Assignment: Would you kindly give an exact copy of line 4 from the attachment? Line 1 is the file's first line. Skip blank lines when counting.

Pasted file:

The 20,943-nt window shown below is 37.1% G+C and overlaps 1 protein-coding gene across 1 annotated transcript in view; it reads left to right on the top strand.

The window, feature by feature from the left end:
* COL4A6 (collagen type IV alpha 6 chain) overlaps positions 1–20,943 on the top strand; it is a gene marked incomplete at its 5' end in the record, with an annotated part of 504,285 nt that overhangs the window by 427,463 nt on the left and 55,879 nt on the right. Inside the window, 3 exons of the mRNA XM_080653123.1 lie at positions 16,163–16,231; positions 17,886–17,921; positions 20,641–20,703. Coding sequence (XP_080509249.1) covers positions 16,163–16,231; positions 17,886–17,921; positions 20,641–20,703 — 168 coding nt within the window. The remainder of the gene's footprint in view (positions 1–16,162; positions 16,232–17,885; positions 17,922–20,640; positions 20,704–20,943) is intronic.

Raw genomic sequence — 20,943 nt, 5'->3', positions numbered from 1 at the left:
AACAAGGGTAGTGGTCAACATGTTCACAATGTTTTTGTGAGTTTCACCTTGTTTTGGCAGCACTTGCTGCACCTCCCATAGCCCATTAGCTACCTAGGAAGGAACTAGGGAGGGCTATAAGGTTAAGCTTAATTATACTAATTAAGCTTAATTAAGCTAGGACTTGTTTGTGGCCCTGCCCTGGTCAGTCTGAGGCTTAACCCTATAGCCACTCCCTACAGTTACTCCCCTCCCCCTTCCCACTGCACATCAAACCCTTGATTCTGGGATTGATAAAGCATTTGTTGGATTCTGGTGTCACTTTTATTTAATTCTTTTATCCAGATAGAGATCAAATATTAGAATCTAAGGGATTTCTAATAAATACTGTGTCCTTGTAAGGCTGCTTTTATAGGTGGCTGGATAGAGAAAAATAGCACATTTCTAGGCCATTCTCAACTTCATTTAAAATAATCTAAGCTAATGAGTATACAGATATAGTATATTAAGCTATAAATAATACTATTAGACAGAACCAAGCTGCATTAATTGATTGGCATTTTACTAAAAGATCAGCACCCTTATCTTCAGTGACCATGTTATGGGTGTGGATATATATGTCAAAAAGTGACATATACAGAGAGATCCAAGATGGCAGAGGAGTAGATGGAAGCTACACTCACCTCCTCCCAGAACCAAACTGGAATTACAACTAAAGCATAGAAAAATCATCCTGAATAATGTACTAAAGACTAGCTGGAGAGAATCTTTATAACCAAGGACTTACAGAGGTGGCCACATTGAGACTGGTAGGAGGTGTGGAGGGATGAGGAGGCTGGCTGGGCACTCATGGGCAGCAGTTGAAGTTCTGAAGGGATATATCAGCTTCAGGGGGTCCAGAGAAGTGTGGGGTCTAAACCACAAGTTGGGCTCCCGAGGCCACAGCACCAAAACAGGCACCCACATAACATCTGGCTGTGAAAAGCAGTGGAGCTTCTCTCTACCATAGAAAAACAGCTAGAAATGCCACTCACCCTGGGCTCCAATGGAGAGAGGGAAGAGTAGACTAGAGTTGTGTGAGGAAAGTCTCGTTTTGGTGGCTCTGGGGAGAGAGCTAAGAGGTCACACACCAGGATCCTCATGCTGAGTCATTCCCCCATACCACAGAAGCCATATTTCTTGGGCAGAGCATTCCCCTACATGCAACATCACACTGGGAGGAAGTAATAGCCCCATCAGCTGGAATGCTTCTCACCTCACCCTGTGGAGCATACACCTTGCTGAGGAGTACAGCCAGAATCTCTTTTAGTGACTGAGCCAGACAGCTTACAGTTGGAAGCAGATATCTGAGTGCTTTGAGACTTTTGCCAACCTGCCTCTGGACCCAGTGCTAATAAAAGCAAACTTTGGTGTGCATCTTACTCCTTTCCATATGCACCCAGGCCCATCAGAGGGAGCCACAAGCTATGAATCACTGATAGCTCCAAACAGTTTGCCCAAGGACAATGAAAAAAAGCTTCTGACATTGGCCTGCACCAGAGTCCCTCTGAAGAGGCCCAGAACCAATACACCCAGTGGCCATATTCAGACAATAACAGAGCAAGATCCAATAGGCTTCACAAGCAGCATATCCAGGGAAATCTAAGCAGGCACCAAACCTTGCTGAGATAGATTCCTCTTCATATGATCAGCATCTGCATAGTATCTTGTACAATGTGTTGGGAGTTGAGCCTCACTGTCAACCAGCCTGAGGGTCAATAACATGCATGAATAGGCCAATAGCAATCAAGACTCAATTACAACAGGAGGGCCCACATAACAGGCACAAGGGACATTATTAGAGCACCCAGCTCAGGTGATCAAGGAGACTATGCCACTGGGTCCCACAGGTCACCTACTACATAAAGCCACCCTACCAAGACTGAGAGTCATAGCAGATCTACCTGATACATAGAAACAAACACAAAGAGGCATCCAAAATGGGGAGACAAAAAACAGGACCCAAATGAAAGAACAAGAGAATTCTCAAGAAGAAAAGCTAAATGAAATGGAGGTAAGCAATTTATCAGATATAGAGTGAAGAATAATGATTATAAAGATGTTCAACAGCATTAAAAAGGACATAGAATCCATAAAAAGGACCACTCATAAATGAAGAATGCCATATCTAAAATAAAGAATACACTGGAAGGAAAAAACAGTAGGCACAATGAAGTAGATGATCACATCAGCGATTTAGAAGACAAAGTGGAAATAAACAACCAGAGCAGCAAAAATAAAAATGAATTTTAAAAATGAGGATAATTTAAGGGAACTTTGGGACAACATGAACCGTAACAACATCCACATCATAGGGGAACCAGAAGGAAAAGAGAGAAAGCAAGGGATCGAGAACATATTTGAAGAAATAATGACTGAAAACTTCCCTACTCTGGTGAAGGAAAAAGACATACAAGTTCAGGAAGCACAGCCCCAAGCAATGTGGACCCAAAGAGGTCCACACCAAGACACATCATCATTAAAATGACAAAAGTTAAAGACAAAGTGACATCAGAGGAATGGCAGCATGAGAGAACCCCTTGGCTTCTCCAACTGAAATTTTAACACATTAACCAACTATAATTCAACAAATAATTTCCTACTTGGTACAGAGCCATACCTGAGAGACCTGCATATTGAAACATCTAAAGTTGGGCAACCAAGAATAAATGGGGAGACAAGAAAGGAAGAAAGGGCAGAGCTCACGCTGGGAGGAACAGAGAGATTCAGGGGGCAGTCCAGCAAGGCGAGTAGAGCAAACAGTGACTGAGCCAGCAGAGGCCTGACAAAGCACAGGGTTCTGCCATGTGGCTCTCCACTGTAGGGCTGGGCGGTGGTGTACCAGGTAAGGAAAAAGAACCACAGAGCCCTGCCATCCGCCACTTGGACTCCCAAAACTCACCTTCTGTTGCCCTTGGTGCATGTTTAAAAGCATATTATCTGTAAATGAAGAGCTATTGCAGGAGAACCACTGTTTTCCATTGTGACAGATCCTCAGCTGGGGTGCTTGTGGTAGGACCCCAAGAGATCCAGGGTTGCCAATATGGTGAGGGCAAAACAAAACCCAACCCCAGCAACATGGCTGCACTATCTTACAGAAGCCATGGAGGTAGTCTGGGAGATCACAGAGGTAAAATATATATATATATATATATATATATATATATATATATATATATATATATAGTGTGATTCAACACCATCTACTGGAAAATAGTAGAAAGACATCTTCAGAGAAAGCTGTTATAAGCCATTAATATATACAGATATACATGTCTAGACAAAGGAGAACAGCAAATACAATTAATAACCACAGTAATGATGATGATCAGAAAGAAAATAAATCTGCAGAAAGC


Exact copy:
Raw genomic sequence — 20,943 nt, 5'->3', positions numbered from 1 at the left: